Sermon for Reformation Sunday (Observed), October 25, 2020 – Romans 3 & John 8

“Gustav II. Adolf in der Schlacht bei Lützen am 16. November 1632” (17th C.) by Pieter Meulener (1602-1654). Public Domain.

Originally preached at Messiah Evangelical Lutheran Church, East Setauket, New York.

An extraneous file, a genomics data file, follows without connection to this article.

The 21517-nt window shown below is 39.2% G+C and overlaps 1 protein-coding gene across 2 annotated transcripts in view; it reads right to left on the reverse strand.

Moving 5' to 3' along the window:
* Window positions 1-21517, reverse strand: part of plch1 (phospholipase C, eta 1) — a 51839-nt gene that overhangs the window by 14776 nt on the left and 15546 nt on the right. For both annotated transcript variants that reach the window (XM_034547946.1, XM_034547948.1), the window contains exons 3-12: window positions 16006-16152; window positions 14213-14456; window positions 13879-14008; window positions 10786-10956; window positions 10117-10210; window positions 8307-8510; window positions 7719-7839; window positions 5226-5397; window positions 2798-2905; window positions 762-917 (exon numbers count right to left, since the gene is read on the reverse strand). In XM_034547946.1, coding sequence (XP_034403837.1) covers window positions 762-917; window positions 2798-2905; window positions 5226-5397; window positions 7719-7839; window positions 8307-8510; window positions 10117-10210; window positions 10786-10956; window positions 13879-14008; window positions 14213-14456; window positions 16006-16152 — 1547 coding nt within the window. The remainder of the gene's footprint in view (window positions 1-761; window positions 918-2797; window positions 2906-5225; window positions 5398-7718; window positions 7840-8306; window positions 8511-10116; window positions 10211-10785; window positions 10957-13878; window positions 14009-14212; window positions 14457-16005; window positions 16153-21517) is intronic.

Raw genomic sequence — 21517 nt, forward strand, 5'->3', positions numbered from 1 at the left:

Our story begins one hundred and two years after the Lutheran reformers presented their case to the Roman envoys at the Diet of Augsburg in what would come to be known as the Augsburg Confession, which became the backbone of the confessions of the Lutheran Church.  On the morning of November 6, 1632, two armies gathered on the field at Lützen, just a little over six miles southwest of the city of Leipzig in Germany.  On one side, the Evangelical forces, led by King Gustavus II Adolphus of Sweden; on the other, the Catholic imperial forces commanded by the Bohemian generalissimo, Albrecht von Wallenstein.  It was the height of the Thirty Years War.  The war, already raging for fourteen years, was caused by religious and political tensions between the member states of the Holy Roman Empire and the surrounding kingdoms.  By its end in 1648, it would claim the lives of some 4.5 to 8 million people.  Sweden had intervened in the conflict in 1630, when Gustavus Adolphus decided that he ought to support the Lutheran and Protestant forces in the German states.  After a rocky start, the Swedish army, comprised of Swedes, Germans, Finns, and Scots mercenaries, demonstrated that they were a force to be reckoned with, earning King Gustavus fame and glory.  Dismayed by these victories, the Holy Roman Emperor Ferdinand called Wallenstein out of retirement to stop the Swedish king.  On the field at Lützen, there would be a reckoning.